Bruce has an immense respect for Greven and he bows to the man and his processes even as he builds my guitar. Back to the bridge story!

Using a fret tool to measure distance

Because everything has to be just right after this point, Bruce uses a fret measurement tool to find out where he is going to place the saddle in the bridge on this guitar. He marks the spot with a white grease pencil. Then he brings in the bridge to position it over that spot. It has to be square and lineup with the center line on the instrument.

Positioning the bridge
When that's done, he has to find a way to cope with the fact that the top of the guitar has a gentle arch and the bottom of the rosewood bridge is absolutely flat. To accommodate that curve, he tapes a piece of rough sand paper to the top of the guitar. Then he slides the bridge up and down on the sandpaper, creating the same arch in the bridge as the one that defines the top of the guitar.

Sanding the bridge to match the guitar top.
 Every few minutes, he vacuums the dust from the paper and watches closely as he starts the sanding process again. He is looking for the point at which everything is sanding evenly, which means the shaping of the bridge is complete.

Scraping an area for the bridge
When that is done, Bruce takes a very sharp chisel and scrapes the finish from the part of the top that is covered by the bridge. (He used an Exacto knife to create an outline just inside of the edges of the bridge. This is because you never glue wood to finish. You can only glue wood to wood if you want it to hold. He creates the clean space on the top of the guitar for the bridge.

Putting glue on the bridge and the guitar
See the holes in the guitar top? Those are the holes that will ultimately hold the big and little "E" strings. But for now, they will serve as guide posts and anchors to glue down the bridge.

Posts and bridge clamps in place
It's almost finished now. By the time Bruce is done, every fraction of an inch of the bridge will be glued tight. It's sitting just above the bridge plate glued on the underside of the top way back in March. The edges of the bridge are glued directly over the x-braces that run diagonally under the top of the guitar. Put it all together and it's a very solid package to hold a couple of hundred pounds of string pressure.

The last step
After the bridge glue dries, Bruce will be setting the neck. If you look at his bolts and the joint above, you can see there are spaces to trim face wood and bottom wood, which will give him the set he needs to make sure the neck and the bridge are in alignment.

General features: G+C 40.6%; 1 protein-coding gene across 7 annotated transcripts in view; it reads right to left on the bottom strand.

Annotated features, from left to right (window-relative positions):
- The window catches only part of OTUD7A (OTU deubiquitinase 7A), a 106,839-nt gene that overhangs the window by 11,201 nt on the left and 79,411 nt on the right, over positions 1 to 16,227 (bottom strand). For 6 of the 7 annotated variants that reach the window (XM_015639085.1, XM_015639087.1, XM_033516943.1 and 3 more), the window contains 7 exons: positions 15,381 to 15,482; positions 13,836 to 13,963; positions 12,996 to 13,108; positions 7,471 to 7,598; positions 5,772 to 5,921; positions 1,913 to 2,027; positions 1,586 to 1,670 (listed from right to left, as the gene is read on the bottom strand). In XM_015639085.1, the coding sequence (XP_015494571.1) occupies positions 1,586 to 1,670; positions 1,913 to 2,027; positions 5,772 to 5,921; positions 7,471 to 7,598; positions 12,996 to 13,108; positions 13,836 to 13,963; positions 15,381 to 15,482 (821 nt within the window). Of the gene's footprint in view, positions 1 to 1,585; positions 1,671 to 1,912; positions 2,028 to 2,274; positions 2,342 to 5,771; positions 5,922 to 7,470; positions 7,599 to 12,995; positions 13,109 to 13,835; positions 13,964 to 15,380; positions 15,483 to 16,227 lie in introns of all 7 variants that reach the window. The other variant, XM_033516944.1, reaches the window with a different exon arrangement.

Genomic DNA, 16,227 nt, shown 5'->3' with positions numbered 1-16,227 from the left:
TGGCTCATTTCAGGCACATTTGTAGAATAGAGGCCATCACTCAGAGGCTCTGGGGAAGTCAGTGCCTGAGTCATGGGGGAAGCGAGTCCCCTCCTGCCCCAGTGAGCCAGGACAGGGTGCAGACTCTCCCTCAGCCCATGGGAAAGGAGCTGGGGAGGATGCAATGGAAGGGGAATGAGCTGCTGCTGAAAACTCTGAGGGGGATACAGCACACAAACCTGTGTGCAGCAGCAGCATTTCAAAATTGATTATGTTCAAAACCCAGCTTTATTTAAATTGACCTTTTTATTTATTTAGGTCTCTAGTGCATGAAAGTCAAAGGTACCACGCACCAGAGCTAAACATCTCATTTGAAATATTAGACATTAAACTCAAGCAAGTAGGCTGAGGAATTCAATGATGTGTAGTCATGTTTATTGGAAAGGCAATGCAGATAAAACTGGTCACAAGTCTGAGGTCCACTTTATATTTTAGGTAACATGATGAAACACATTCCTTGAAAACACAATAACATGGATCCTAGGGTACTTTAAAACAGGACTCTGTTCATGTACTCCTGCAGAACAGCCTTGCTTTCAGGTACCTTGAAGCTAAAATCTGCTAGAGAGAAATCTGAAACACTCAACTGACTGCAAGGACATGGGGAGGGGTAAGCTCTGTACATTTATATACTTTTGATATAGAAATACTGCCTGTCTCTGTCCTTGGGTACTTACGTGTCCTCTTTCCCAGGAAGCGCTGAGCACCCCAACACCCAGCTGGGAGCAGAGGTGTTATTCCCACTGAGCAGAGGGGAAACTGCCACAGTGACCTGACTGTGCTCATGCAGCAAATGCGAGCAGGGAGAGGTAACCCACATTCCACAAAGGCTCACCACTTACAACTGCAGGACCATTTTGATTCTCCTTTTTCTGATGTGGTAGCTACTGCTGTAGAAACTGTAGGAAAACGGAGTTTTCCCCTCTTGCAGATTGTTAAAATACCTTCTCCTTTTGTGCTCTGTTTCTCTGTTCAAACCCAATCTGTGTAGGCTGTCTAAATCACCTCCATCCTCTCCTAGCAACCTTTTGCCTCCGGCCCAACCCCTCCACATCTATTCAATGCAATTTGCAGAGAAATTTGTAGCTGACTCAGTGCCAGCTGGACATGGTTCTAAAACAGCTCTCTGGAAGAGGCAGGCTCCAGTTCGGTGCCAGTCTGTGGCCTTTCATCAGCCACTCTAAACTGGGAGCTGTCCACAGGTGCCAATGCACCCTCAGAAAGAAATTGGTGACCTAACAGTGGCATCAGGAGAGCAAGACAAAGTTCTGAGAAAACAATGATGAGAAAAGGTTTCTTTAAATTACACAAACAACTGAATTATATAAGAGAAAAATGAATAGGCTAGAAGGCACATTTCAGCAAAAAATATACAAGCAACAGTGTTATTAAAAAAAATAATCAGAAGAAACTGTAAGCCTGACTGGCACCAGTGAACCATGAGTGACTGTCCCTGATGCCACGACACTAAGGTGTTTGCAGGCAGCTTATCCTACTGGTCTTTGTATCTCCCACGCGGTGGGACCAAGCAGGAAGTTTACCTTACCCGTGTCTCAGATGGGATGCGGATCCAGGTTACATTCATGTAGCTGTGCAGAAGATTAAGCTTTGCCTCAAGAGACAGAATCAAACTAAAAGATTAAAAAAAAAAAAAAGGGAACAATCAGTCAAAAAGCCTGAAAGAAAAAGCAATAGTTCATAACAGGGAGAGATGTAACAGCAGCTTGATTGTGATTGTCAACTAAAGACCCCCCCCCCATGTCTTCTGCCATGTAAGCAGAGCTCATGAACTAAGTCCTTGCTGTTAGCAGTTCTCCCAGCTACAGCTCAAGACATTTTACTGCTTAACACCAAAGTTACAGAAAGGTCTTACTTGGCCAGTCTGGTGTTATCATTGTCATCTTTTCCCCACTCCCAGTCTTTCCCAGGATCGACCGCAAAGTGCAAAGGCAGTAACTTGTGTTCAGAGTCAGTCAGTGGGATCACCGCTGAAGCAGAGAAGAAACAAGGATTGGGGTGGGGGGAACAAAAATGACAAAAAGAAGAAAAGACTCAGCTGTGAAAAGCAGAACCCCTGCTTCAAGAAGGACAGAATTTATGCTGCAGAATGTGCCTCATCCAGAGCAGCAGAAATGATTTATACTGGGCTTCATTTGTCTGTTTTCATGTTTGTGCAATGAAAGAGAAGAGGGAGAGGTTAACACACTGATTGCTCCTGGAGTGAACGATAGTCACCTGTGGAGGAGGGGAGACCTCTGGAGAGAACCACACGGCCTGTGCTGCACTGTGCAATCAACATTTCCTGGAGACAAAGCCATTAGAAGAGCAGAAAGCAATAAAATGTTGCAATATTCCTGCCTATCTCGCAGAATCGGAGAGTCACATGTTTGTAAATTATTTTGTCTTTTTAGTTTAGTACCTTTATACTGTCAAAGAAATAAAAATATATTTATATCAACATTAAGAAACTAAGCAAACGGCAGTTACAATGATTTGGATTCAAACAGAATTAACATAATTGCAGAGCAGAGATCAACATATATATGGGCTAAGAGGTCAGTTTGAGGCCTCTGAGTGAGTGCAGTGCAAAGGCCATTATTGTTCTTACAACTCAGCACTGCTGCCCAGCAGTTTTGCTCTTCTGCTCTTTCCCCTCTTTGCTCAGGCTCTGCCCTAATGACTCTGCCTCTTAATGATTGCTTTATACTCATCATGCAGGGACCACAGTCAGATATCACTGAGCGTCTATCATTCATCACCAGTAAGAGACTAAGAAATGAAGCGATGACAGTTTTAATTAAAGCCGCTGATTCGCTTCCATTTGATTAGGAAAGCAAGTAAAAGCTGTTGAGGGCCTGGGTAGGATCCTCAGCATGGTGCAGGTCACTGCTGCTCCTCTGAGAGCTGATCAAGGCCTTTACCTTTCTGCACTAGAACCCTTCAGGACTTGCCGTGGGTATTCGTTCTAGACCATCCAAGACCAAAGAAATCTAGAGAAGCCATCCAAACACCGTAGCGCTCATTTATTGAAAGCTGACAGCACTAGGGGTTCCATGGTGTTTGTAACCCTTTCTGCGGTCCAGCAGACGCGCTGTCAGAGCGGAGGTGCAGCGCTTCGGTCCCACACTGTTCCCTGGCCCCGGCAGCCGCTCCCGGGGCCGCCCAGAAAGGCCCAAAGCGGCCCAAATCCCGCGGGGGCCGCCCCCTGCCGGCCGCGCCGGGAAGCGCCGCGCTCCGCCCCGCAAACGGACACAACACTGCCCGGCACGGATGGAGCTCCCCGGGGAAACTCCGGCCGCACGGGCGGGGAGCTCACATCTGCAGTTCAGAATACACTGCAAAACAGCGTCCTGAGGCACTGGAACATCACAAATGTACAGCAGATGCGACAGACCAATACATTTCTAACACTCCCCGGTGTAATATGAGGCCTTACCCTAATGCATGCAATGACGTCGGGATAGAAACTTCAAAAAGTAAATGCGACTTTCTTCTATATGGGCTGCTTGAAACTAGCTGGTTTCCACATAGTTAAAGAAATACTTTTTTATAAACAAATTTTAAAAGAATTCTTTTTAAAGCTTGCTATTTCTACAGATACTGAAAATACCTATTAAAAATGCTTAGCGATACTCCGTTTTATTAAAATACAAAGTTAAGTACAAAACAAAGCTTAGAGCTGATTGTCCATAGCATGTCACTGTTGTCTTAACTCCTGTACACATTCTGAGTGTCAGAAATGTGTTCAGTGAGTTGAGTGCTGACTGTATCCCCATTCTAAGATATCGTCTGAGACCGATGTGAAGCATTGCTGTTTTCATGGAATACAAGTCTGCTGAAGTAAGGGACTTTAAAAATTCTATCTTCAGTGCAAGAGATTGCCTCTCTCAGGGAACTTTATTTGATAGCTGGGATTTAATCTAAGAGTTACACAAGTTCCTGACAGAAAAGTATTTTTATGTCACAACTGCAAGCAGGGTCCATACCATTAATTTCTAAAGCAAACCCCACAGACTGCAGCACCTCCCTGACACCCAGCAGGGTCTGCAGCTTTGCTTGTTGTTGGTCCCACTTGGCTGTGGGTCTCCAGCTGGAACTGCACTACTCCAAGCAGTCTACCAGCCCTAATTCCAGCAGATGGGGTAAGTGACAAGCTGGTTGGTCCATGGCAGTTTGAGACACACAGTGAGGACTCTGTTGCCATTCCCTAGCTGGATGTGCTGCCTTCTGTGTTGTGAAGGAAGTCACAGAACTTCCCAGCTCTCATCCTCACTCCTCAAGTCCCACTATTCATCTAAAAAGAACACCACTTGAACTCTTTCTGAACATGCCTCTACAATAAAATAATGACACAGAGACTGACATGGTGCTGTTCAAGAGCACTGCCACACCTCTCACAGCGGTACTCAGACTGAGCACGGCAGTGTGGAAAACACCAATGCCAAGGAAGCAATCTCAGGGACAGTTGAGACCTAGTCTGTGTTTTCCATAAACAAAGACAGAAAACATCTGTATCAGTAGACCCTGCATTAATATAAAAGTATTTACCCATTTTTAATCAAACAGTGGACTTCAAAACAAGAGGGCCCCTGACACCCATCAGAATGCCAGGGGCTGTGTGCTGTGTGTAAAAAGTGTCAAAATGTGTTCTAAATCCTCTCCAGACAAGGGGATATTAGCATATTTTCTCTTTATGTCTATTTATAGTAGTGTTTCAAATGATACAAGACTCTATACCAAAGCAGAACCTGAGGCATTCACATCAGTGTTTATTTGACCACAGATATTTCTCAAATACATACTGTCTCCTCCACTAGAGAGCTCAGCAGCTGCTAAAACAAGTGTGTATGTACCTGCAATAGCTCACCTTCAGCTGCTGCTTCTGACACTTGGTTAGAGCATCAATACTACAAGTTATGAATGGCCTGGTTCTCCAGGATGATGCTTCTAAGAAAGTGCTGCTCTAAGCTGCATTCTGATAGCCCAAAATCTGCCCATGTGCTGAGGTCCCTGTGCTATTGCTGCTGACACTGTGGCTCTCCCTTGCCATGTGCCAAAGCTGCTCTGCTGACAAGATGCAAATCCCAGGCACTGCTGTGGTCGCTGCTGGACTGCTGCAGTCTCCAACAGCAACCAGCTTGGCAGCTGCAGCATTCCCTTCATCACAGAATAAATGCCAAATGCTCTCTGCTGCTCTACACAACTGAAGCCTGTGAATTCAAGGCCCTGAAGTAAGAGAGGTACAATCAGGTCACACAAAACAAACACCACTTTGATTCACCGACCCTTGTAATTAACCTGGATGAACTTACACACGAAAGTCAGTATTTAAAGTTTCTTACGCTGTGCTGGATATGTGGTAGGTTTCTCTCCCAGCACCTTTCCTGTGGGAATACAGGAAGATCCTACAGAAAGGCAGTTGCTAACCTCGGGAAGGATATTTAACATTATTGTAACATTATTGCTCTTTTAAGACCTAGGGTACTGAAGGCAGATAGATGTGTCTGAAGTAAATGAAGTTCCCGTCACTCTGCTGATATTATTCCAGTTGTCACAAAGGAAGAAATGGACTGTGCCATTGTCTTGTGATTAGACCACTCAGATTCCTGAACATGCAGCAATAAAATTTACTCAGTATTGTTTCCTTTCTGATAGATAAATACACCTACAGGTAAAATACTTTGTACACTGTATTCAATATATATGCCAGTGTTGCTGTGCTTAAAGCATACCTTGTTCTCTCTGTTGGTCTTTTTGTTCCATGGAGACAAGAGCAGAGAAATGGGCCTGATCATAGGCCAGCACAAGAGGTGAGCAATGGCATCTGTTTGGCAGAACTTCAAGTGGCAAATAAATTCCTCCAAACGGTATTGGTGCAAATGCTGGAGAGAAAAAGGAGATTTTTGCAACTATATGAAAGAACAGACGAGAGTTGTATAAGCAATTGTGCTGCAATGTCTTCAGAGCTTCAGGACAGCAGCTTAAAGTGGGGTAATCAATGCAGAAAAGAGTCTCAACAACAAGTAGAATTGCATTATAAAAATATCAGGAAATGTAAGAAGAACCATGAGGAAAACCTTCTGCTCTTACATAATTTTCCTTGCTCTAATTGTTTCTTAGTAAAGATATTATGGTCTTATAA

We're just about there.

Come back.

Thursday, August 14, 2014

A talk about songwriting as buildmyguitar proceeds!

                    Okay, I could just leap right into showing you how Bruce Roper did this, but I would rather describe what we talked about on Thursday during our weekly visit (delayed by vacation and family visits). This is the top of the guitar Bruce is building for me. No one else will have one that looks like this because he built it himself, engraved it himself and finished the inlay himself. I don't know what to even call it, a star, a spark, a shape, but I am in love with it. It's so full of spirit, sitting right there on the top of the guitar. It will have one strip of copper, fitted just perfectly, across the top to set off the stylized "M" Bruce cut into the headstock. That will suggest the letter "C".

                    He cut the shape up on top with a bandsaw and finished sanding it Thursday. He cut the inlay two weeks ago and filled it with epoxy and dental enamel and then sanded it flat. It has a great, natural look to it that just pulled me in. I am a hopeless sap for this kind of thing because it shows up as a simple, clean addition to the instrument.

                   But the real question today is "What do you think of 'Don't Think Twice'," Bob Dylan's big folk scene introductory song from back in the 1960s? I have played it the way Dylan plays it. I have played it the way everyone else plays it and I have come to hate it for reasons that don't have anything to do with the song. It's how people approach the song. The damn thing is a heart break from start to finish and brilliant in its soulful simplicity. "It ain't no used to sit and wonder why, babe, if you don't know by now." How much more desperate can you get? It's full of leaving and longing and loss. The only person I have heard play it in years who really touched me was Dennis Cahill, who rewrote it with a minor key introduction and very sparse accompaniment, then sang it in not much more than a whisper. It was a minimalist's way of saying, "Listen to these words."